Maryland’s oldest preservation organization, Preservation Maryland[2], is dedicated to advocacy, outreach and education, and funding preservation efforts throughout the state. Preservation Maryland largely defines historically significant properties based upon their inclusion in the National Register (HERE and HERE). They believe in the purpose of historic districts; there is value in the collective presence of multiple buildings of historic nature which compose a historic streetscape. Preservation Maryland references the following studies: “Brunswick, Maryland Downtown Revitalization Study” (1985 Downtown Revitilization Study (1)) from the University of Maryland School of Architecture recommends the demolition of the Karn’s Building (located on S Maryland Ave) in favor of a new shopping complex, “The Historic Resource Study of Brunswick, Maryland” (brunswick-historic resource study (1)) by Edward D. Smith of the Historic Preservation Team of the National Park Services does not refer to any of the buildings in question, and finally the “ ‘Rooted deeply in our past’: A landscape history of Brunswick, Maryland” (Rooted deeply in our past_ A landscape history of Brunswick Ma (1)) by Alyssa R. Fisher of James Madison University does refer to the role of the Karn’s Building in Brunswick’s development but does not refer to any of the other buildings in question. These studies add additional context to the Railroad Square Project.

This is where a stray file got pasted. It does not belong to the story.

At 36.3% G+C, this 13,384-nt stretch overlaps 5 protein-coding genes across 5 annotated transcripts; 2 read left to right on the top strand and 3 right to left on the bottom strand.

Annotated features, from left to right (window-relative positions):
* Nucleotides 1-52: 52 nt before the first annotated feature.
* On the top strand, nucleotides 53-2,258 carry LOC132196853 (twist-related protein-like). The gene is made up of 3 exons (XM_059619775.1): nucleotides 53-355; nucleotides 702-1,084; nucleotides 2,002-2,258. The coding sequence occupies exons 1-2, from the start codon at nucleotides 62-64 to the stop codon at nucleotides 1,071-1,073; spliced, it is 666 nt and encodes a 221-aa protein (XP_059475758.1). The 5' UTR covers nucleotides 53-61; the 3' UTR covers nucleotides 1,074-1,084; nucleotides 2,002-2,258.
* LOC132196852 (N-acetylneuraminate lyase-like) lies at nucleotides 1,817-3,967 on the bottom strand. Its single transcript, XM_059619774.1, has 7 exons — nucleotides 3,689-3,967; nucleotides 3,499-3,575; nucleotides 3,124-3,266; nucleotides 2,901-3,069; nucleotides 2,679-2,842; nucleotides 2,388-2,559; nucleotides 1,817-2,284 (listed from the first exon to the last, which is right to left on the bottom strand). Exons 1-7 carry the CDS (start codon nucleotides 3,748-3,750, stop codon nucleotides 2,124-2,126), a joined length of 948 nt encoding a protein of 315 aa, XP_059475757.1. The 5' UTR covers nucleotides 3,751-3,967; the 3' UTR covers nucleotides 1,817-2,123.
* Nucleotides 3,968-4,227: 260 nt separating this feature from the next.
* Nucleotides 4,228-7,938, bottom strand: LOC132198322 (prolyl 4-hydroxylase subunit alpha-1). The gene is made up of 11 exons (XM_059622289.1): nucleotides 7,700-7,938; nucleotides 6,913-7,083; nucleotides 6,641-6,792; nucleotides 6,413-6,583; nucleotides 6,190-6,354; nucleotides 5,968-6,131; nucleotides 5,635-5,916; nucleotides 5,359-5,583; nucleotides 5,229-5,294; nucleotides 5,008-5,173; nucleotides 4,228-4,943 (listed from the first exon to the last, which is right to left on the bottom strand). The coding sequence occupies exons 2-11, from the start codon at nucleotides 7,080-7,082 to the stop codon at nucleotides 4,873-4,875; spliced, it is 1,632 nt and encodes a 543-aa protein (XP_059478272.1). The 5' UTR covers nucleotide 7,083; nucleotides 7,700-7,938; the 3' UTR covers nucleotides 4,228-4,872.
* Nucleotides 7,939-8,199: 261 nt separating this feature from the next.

Finally, The Maryland Historical Trust (MHT)[3] is the state agency dedicated to preserving and interpreting the legacy of Maryland’s past. As Maryland state agencies, the MHT and the DHCD work closely together. To identify historically significant properties, MHT uses two main tools: the National Register (HERE and HERE), and the period of significance (which for Brunswick is 1890-1930). Using these tools, MHT finds the following:

  • 1 South Maple Ave – Listed on the National Register – therefore historically significant.
  • 5 South Maple Ave – Listed on the National Register, built in 1789 (not during the period of significance) – therefore historically significant.